In Shakespeare’s Hamlet, crotchety old Polonius tells his son, Laertes, “This above all: to thine own self be true”—and then, blah blah, something far less quotable. Since then, this advice has been dispensed approximately 5,684,765,876 times. You, as a young person, have probably heard it a lot, for you are young and growing. And it sounds good, suggesting, as it does, purity, righteousness, and a consistent personality.
But there’s one thing that kind of bugs me about this popular wisdom: I don’t get it. Or, to quote the contemplative Angela Chase, “People always say how you should be yourself, like your ‘self’ is this definite thing, like a toaster or something. Like you can know what it is, even.” Being yourself seems so simple and obvious, but, not to get all liberal-arts-college-student-who’s-just-discovered-philosophy, can you really know who that is?
Sure, you can know things about yourself. You know your beliefs and can predict most of your actions. Your thoughts and feelings are, to a great extent, your own. But your personality has not been completely the same since birth, and if you say otherwise, you’re lying. People change. It’s a time of SELF-DISCOVERY. Freshman friends can be enemies by senior year. Someone who once spent all of her weekends at home now parties those same nights. And people get weird about it. Somehow, changing at all can be interpreted as not being true to yourself.
When I started high school, I was very concerned with getting really good grades. But I took hard classes my freshman year, and my A+ streak didn’t last long. I flipped a shit when I got a C+ in Biology. Being a good student was so important to me, because I didn’t do much outside of school. Then I started writing, blogging, and taking art classes at nearby colleges. I thought these things were way more fun than killing myself studying. It wasn’t that I didn’t work hard, it’s just that I realized there was more to life than getting good grades. To my studious friends, I probably seemed like a slacker (i.e., “not myself”), when really it’s just that my priorities changed. (I think I ended up getting a B in Biology anyway.)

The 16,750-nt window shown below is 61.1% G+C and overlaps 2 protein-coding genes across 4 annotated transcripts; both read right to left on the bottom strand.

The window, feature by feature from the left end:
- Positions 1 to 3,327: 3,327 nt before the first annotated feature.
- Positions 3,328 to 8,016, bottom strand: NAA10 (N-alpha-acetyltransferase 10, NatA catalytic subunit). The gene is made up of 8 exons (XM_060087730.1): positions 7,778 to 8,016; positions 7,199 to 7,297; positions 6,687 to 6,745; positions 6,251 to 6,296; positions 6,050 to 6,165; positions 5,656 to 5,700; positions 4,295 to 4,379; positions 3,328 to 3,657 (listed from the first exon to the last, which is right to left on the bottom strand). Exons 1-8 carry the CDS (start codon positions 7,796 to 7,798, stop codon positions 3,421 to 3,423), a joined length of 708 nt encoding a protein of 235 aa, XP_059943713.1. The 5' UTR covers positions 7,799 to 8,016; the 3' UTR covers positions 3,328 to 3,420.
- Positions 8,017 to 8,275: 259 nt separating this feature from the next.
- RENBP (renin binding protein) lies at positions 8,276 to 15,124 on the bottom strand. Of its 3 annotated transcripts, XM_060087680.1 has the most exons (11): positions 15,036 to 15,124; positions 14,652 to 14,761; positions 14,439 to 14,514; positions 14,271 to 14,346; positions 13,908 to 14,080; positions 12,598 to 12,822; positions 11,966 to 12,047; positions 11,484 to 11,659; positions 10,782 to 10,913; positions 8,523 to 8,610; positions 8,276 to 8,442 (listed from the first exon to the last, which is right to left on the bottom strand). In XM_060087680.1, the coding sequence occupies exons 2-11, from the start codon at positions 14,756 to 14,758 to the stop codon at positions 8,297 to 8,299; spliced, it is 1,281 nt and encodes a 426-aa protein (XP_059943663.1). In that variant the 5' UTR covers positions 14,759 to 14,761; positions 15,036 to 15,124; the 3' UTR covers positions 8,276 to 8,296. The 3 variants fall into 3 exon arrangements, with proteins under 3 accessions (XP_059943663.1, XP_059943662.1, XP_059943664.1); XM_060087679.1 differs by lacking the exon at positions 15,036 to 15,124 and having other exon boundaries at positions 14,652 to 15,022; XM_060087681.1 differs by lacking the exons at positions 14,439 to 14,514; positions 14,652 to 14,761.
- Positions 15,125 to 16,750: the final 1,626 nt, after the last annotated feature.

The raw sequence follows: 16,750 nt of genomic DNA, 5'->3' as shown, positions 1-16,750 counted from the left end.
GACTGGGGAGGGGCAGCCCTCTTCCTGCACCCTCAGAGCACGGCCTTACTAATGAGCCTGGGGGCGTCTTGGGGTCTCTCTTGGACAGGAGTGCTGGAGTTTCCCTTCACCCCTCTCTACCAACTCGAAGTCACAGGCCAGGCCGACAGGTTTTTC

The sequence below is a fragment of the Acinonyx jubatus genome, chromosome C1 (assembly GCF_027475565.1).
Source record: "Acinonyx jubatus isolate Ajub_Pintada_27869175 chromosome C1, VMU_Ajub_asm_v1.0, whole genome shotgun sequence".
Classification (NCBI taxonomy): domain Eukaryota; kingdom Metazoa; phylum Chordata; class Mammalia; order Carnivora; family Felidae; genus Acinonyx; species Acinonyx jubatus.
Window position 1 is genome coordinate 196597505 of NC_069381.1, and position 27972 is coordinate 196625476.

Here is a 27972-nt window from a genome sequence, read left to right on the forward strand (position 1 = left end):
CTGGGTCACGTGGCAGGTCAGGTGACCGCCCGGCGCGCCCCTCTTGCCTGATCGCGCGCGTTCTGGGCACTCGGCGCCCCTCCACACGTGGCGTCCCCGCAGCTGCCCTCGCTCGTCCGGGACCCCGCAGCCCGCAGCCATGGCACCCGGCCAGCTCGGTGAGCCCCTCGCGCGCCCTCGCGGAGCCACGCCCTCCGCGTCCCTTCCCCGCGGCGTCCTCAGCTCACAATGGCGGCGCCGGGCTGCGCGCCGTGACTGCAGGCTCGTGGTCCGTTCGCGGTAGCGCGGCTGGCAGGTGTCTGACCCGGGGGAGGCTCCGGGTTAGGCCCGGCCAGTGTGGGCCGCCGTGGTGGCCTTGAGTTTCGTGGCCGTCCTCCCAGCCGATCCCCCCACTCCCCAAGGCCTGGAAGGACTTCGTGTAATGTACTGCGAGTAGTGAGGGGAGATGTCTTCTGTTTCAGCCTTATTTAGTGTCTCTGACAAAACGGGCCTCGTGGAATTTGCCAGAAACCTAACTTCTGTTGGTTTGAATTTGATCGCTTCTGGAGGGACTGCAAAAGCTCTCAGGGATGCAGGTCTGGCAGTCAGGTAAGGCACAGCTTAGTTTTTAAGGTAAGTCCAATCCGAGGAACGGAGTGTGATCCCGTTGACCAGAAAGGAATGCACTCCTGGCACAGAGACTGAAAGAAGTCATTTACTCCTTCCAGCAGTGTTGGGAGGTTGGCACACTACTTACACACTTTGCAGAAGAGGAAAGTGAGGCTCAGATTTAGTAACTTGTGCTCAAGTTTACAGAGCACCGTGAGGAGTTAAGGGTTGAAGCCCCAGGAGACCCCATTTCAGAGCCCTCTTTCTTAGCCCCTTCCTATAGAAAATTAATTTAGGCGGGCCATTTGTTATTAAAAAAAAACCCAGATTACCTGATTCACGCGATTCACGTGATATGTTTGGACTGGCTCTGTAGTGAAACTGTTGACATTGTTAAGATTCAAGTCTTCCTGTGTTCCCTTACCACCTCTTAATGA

Part of the problem with a phrase like “be true to yourself” is that it really isn’t about you at all. It’s about the people around you. I think what people are really saying is, “Don’t change, because I like you the way you are right now.” It’s similar to the phrase “respect yourself,” which I hear as, “Please act in a way that allows me to respect you.” Sometimes as a friend you DO need to step in when you feel your friend is changing too much for the worse, as in their life might be in danger. Though many people’s criticisms against change are for their own convenience, not general concern for a person’s wellbeing. Like Angela said, “It just seems like you agree to have a certain personality or something. For no reason. Just to make things easier for everyone. But when you think about it…how do you know it’s even you?” Sometimes the self that people refer to belongs to the past. People will get concerned, or possibly angry, when you deviate from that former self. Remember how weirded out Sharon was when Angela dyed her hair and quit yearbook? Angela wasn’t wreaking havoc, she was just going through a transformation. But the main problem is that change is EXACTLY what you’re supposed to be doing! Not to mention that there really is no such thing as “yourself.” Part of being a teenager (or just being a human!) is that you’re constantly changing. Your personality is not this concrete thing that is locked in forever.
I get not wanting someone to change. I’ve felt that way, too, and I’ve judged people who have changed. I had a friend once who used to be unconcerned with being popular or getting people to like her. She just did her own thing. But then, one day, she decided that partying hard and drinking was cool. She browsed Facebook albums of kids who were going to keg parties and wanted to have that kind of fun. She thought her nerdy social scene was boring, so she changed it by seeking out parties and chances to make new, older friends. “Oh, she’s changed,” I heard people (including myself) say, and it was clear we thought she was somehow a poser for this. Did I think her behavior was strange? Yeah, totally. But at the end of the day, that’s her. She didn’t hurt anyone and thankfully was not abusing drugs. She just wanted a change of scene, and she found it. She’s not the same person now, and that’s OK.
Your identity as a teenager is supposed to change, whether it be year to year or hour to hour. Maybe you go through phases. Maybe you dye your hair blue and listen to punk music. In 10 years, you could still have blue hair—or you could be totally conventional. Changing is not committing to something forever, even if guidance counselors or parents or friends might have you believe otherwise. After all, who knows yourself better than you? ♦